You’ve finished the application process. Take a moment, breathe a sigh of relief.

Applying for colleges is rough. The process can be grueling and unpleasant. And then, after all that work, you receive a rejection? That hurts. Wait-listed? Still hurts, totally different way.

But you got accepted somewhere (I’m pretty sure), and that’s awesome. Now it’s time to make what can be a life-altering choice: which of the schools to which you’ve been accepted should you attend?


Image from Google Images

I had to face that decision once, so I know that it’s a doozy. I’d like to share with you some ideas I think are crucial in these, the waning stages of your college application process—these recommendations come solely from my experience, and are likely a tad subjective, but you can glean from them what you will.

  1. It will be okay. No, actually, it will be. You know how you hear that a lot and it just kinda goes in one ear and out the other? You should really take a second to let that sink in. It validates everything you go through. Because everything is going to be alright, it’s okay for things to be really tough occasionally, it’s okay to struggle and fail, because you’re going to survive. You are indomitable. This is excellent news.
  2. Though, if you want to be totally positive that it will be okay…pray. God needs to be a part of this decision—really, God needs to be part of every decision, but He really needs to be a part of this one. These are going to be (at least) four formative years. You will be a different person by the end of this decision, this decision that will have echoing consequences for the rest of your life. I don’t say this to freak you out, but I would like to impress upon you the magnitude of this choice: it’s important, and if you forget God in it, that will come back to bite you. There is no moment in life wherein asking God for guidance and love is a bad idea—this, particularly, is a good one.
  3. Have a game-plan. In one of the best confessions I’ve ever head, my father confessor told me “Benjamin, forgive my slang, but don’t screw around with this.” It was a pretty funny moment, but there’s a lesson in there. I just told you how important this decision is gonna be—so don’t screw around with this. Sit down (after you pray for guidance and love) and ask yourself: “What things are truly the most valuable to me?” A friend of mine was accepted to the best art school in the nation, but declined because the structure of the curriculum did not beget the aspects of art she honestly valued. “What resources must my University have?” I knew I needed a big school, near a city, with an expansive core curriculum—and I got one. “Will I be able to continue doing the things I love?” I get to run on Lake Michigan every morning and watch the sun rise; I get to attend an OCA church every week. Be honest with yourself and what you need. Considering how crucial an OCF is to the continuation and growth of your faith is a must.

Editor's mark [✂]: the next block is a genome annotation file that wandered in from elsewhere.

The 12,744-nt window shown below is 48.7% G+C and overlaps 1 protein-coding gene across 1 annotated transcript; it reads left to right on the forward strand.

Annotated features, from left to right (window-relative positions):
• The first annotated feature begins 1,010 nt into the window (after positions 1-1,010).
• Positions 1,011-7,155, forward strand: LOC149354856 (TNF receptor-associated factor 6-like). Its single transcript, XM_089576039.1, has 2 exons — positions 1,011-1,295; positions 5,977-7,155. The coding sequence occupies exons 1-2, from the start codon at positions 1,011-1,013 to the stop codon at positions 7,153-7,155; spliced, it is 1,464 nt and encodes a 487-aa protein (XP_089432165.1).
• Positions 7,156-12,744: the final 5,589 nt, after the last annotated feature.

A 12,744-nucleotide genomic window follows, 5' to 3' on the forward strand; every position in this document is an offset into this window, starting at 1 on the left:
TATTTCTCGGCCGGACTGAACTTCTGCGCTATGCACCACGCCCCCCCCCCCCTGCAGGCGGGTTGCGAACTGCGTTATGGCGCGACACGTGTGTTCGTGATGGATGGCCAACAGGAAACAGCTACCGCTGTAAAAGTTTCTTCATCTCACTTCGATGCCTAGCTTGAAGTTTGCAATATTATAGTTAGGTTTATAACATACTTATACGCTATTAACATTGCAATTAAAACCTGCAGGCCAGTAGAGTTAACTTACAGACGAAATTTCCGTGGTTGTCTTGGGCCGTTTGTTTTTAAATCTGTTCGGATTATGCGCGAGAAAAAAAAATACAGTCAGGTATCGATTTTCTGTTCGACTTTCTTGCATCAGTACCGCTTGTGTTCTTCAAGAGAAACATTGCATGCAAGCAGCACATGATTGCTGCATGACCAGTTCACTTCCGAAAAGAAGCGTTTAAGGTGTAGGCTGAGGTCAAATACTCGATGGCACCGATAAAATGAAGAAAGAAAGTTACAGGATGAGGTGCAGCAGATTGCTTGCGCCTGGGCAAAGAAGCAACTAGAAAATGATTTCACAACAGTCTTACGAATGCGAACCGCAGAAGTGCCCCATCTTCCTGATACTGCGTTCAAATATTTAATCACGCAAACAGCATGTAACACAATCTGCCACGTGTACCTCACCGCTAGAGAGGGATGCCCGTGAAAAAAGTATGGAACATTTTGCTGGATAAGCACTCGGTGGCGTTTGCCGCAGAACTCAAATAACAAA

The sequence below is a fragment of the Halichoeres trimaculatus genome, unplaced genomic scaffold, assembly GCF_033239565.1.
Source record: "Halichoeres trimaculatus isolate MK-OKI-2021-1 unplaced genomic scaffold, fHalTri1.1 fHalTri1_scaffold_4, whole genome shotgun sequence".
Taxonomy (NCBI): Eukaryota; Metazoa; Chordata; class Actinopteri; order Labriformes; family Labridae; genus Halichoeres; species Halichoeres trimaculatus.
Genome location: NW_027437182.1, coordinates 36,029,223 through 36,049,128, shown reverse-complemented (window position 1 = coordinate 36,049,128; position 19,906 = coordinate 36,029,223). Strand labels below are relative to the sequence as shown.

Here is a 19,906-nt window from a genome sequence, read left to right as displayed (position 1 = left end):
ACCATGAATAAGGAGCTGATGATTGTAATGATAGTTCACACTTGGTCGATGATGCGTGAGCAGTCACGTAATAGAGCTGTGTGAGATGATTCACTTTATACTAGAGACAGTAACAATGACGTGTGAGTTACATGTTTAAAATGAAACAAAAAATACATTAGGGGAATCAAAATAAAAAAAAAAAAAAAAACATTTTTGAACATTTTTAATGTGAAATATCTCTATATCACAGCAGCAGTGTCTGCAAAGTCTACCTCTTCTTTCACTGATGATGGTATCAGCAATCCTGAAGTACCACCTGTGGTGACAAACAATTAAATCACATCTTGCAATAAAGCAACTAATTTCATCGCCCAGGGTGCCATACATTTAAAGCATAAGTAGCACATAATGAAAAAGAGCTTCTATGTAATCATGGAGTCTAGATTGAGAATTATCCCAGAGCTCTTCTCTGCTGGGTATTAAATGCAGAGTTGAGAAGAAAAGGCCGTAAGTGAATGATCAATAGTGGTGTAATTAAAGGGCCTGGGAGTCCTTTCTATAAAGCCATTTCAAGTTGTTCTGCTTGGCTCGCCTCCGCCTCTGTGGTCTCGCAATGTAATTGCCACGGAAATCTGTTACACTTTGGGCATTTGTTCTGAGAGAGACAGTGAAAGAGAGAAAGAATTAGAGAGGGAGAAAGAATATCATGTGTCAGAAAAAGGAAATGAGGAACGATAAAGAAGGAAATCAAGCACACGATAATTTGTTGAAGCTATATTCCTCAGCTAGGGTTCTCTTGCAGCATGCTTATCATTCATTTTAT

4. Don’t go it alone. I’m writing this post so that you don’t make this decision cold-turkey, having never heard another perspective before. Access people you trust—those who are still in college, recently graduated, and graduated ages ago. Bounce your ideas off of them and let them bounce off of you. Odds to evens, you aren’t the smartest person you know, so access some other people.
    P.S. This doesn’t stop once you choose your university. It keeps going. Have trusted individuals, with which you can be vulnerable. A wise man once told me: when we’re at our most vulnerable, we’re at our strongest.
  5. Choose, then be at peace. You got it right—and even if you got it wrong, check out recommendation #1. Be at peace. God will be with you no matter where you go, and even if it’s awful for four years, you will emerge a stronger individual for it if your trust is in the right place.
  6. Get pumped. YOU’RE STARTING COLLEGE! It’s game time, baby. You get to start impacting the world, on a drastic scale, right now. Here we go.

BeFB_IMG_1452543490903njamin Solak is a undeclared first-year at the University of Chicago. He’s a fan of football, priests who dish out communion really fast, and brightly-colored pants. He invites you to check out his personal blog on Christian living and personal development at